Enlarge / Gaia is an ambitious mission to chart a three-dimensional map of our Galaxy, the Milky Way, in the process revealing the composition, formation and evolution of the Galaxy. Gaia will provide unprecedented positional and radial velocity measurements with the accuracies needed to produce a stereoscopic and kinematic census of about one billion stars in our Galaxy and throughout the Local Group. This amounts to about 1 per cent of the Galactic stellar population. Combined with astrophysical information for each star, provided by on-board multi-colour photometry, these data will have the precision necessary to quantify the early formation, and subsequent dynamical, chemical and star formation evolution of the Milky Way Galaxy. Additional scientific products include detection and orbital classification of tens of thousands of extra-solar planetary systems, a comprehensive survey of objects ranging from huge numbers of minor bodies in our Solar System, through galaxies in the nearby Universe, to some 500 000 distant quasars. It will also provide a number of stringent new tests of general relativity and cosmology. Gaia will be launched from Europe’s Spaceport in French Guiana at the end of 2013. Credit: ESA–D. Ducros, 2013
By repeatedly observing a billion stars, with its billion-pixel video camera, the Gaia mission will allow astronomers to determine the origin and evolution of our galaxy whilst also testing gravity, mapping our inner solar system, and uncovering tens of thousands of previously unseen objects, including asteroids in our solar system, planets around nearby stars, and supernovae in other galaxies.
Professor Gerry Gilmore, from the University of Cambridge and UK Principal Investigator for Gaia, said, "Gaia will be a revolution in our knowledge of the local Universe. For the first time we will have a fair sample of what is out there, where it is, how it is moving, how unseen (dark) matter is distributed, where and when stars formed and where and when the chemical elements of which we are made were created. Gaia will make a huge step towards understanding how the Milky Way came to be formed, and evolved into what we see today. For the first time, we will be able to see the Milky Way in 3-D. In fact in 6-D – where stars are, and how they are moving."
UK participation in the mission is funded by the UK Space Agency and scientists and engineers from around the UK have played key roles in the design and build of Gaia. The UK Science and Technology Facilities Council (STFC) funded the early development of the project, including the set-up of the data applications centre. STFC's current support involves the UK exploitation of the scientific data to be yielded from the mission.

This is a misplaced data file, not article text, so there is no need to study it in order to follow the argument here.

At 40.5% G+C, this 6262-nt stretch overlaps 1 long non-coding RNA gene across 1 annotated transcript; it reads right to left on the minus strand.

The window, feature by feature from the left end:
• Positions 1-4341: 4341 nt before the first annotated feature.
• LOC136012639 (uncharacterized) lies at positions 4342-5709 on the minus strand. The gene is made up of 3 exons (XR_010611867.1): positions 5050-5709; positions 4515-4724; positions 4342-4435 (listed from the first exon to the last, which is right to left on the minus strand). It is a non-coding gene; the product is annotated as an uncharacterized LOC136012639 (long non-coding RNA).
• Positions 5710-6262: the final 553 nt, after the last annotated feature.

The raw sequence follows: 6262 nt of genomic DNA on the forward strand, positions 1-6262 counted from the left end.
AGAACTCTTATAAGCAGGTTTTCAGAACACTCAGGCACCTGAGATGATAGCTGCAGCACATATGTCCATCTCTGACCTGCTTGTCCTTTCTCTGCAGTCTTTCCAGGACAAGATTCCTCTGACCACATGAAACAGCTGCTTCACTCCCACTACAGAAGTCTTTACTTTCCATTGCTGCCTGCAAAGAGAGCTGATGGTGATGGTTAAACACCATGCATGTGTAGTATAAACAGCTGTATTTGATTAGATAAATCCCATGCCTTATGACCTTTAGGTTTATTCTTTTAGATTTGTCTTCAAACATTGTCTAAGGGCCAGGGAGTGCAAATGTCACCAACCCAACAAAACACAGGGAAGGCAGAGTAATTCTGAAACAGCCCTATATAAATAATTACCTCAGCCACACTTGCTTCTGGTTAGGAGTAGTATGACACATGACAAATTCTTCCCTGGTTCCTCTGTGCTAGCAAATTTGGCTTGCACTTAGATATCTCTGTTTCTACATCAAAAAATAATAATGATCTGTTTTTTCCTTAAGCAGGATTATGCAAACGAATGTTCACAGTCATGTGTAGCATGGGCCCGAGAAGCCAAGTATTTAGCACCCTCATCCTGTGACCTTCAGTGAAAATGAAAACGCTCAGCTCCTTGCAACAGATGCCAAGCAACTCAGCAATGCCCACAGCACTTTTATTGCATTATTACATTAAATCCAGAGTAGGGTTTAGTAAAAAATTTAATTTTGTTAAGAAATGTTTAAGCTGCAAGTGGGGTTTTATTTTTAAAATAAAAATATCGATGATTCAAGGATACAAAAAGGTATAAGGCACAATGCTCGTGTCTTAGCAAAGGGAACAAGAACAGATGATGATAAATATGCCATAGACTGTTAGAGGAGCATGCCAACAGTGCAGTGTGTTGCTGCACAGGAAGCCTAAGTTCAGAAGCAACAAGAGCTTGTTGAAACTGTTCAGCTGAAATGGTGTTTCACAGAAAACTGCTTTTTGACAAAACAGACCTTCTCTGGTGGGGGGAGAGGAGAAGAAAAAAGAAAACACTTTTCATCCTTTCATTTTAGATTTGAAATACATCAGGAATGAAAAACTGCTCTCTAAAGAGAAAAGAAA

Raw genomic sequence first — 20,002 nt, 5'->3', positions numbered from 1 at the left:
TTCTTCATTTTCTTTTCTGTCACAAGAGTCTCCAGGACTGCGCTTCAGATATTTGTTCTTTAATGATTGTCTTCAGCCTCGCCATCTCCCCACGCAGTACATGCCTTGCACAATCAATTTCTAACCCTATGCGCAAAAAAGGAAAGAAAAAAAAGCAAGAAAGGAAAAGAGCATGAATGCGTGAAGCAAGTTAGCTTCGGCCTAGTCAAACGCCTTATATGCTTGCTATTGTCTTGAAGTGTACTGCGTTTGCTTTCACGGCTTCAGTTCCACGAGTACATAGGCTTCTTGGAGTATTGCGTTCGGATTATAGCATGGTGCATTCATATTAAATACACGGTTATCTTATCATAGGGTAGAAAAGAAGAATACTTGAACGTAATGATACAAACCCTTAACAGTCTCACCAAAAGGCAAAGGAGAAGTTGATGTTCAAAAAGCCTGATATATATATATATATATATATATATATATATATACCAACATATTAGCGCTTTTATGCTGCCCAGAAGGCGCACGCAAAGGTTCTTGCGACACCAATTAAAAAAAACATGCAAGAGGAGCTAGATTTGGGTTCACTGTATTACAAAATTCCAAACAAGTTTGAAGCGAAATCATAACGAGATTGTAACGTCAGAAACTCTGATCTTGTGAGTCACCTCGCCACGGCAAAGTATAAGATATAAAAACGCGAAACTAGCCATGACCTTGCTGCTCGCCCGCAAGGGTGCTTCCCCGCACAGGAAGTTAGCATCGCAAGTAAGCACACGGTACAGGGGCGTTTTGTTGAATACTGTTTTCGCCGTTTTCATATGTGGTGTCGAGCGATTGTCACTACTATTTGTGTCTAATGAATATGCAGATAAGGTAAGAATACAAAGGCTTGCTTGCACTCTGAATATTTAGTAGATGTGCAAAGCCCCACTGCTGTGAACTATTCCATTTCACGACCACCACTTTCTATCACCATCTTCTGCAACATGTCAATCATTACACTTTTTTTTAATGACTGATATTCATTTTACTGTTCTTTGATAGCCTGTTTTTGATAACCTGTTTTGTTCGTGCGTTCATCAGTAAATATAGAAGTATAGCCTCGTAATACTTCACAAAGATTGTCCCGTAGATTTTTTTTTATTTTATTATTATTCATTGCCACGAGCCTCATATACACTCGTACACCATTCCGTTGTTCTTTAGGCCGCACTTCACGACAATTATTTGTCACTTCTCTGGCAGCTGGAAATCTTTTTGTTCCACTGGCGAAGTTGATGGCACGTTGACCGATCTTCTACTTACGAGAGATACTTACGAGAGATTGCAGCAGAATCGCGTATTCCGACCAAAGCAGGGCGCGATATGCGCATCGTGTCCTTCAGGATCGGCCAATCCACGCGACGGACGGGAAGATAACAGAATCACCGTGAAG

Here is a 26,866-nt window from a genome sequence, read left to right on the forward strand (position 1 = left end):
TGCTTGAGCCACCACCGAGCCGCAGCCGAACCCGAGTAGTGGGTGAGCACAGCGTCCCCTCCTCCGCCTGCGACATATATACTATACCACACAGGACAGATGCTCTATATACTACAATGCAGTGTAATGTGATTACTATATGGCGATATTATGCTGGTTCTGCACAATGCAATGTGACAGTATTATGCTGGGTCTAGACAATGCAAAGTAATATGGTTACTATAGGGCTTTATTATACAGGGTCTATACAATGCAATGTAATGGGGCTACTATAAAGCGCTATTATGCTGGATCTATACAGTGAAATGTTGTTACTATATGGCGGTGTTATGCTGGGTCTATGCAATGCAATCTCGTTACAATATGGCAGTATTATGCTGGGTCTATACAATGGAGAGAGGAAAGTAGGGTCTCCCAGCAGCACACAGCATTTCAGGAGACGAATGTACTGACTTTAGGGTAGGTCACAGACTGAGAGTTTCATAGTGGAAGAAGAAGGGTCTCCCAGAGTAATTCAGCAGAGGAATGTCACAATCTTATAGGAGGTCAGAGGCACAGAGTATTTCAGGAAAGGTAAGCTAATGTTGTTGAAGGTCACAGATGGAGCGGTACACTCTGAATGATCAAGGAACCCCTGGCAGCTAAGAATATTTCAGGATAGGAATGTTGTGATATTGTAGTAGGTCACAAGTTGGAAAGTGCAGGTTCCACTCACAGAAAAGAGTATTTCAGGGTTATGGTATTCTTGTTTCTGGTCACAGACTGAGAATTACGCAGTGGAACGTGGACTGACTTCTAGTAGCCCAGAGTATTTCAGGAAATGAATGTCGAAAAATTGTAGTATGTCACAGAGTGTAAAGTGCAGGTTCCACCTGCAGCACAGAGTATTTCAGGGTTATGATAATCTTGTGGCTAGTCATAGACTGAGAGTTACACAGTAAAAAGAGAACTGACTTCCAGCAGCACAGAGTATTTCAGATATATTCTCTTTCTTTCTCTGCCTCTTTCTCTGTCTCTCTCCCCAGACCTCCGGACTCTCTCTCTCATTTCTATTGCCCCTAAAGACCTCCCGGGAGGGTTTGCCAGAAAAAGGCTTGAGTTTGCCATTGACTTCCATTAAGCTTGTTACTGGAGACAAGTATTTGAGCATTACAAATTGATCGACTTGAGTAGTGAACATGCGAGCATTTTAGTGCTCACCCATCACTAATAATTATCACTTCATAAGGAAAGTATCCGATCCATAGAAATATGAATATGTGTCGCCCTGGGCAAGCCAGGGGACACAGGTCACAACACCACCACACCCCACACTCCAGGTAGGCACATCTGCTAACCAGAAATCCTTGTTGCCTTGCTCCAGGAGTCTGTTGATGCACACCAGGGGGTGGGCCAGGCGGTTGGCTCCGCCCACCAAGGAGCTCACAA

The Cambridge Gaia Data Processing Centre will be the front line in processing Gaia's images, which will also be key to the discovery of many thousands of transient stars and supernovae: these will be made immediately available to schools and the public for their participation in the research.
Dr Chris Castelli, Acting Director of Technology, Science and Exploration at the UK Space Agency, said, "Gaia is an important space mission for the UK; we've won around €80 million of contracts from the European Space Agency to build the spacecraft and are providing a state of the art data centre that will turn the mission's raw data into the largest stellar catalogue ever made."
Andy Stroomer, Astrium UK's Director of Earth Observation, Navigation, and Science, added, "We are extremely proud of our contribution to the unique Gaia mission – the latest example in a long and successful heritage of supporting ESA science. Stevenage engineers have provided core systems for the Gaia satellite including video processing unit, satellite electrical platform, and mechanical subsystems,".
Gaia will map the stars from an orbit around the Sun, near a location some 1.5 million km beyond Earth's orbit known as the L2 Lagrangian point. The spacecraft will spin slowly, sweeping its two telescopes across the entire sky and focusing their light simultaneously onto a single digital camera, the largest ever flown in space.
Once Gaia starts routine operations, around Easter 2014, astronomers will have the challenge of dealing with a flood of data. Even after being compressed by software, the data produced by the five-year mission will fill over 30 000 CD ROMs. This data will be transmitted 'raw' and will need processing on Earth to turn it into a calibrated set of measurements that can be freely used by the astronomical community. The cutting edge computer technology developed at the Cambridge Data Processing Centre will be key to this process.
The first Gaia science will be discoveries of new sources – supernovae, extreme variable stars and blazars – which will be discovered at the Cambridge processing centre, and immediately made available for study by both professionals and the interested public. Gaia will discover many new sources which are bright enough for amateurs, and schools with access to public robotic telescopes, to become the first to confirm and obtain more information. Schools and amateurs will be able to load their data onto the Gaia web site (http://gaia.ac.uk) where it will be used in scientific analyses, and fully credited.
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